"By pushing us out of business, the rate of unemployment in Kano would increase and patients buying our drugs will also suffer," he said.
However, despite the drug traders’ outcry the state governor stuck to his guns maintaining that evicting the drug sellers would curtail the rate of drug abuse among youths for which the state is becoming notorious.
Kwankwaso grumbled that “empirical statistics have shown that Kano ranked number one in drug abuse in the country.”
He said, "A NAFDAC’s committee has already confiscated and destroyed fake and adulterated drugs worth over N600 million recently and has also discovered and sealed warehouses containing similar medicines in Kano."
"No government can stop the sale of drugs; we are not fighting anybody. What we are saying is that anyone who wants to sell drugs must abide by the rules. You can open a chemist or a mall to sell drugs but let it be duly approved by law in accordance with professional standards," he said.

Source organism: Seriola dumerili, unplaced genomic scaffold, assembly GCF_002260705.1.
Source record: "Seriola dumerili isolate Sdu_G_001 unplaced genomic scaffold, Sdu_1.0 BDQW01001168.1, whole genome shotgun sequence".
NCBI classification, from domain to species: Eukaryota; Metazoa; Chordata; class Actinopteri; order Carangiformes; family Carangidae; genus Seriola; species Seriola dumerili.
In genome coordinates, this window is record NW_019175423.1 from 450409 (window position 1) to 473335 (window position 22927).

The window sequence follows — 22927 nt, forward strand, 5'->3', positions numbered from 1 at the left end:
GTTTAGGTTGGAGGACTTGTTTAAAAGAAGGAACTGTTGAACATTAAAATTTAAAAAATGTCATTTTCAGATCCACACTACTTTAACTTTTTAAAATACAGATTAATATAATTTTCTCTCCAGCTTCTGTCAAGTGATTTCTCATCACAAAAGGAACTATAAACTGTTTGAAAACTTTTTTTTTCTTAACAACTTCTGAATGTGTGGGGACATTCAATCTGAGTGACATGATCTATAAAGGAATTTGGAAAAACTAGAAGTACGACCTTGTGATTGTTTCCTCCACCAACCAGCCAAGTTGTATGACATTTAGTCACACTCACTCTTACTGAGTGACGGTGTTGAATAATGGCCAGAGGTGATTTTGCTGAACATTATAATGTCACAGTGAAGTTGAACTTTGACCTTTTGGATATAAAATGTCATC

On December 31, the government’s deadline, several packs of men believed to be security agents in plain clothes stormed the market very early in the morning and locked up the shops. It was learnt that none of the traders opened that day and that most of them had already moved out their products from the stores.
Nonetheless, hours after the closure, the state chairman of the Pharmaceutical Society of Nigeria (PSN), Ahmad Gana Muhammad said he received at least three death threats from anonymous callers vowing to end his life and those of other members for their alleged role in convincing the government to shutdown the drug market.
Two days later, a group of angry drug traders, seething with rage invaded the Sabon Gari market hurling stones at traders of other commodities and ordering them to also close their businesses.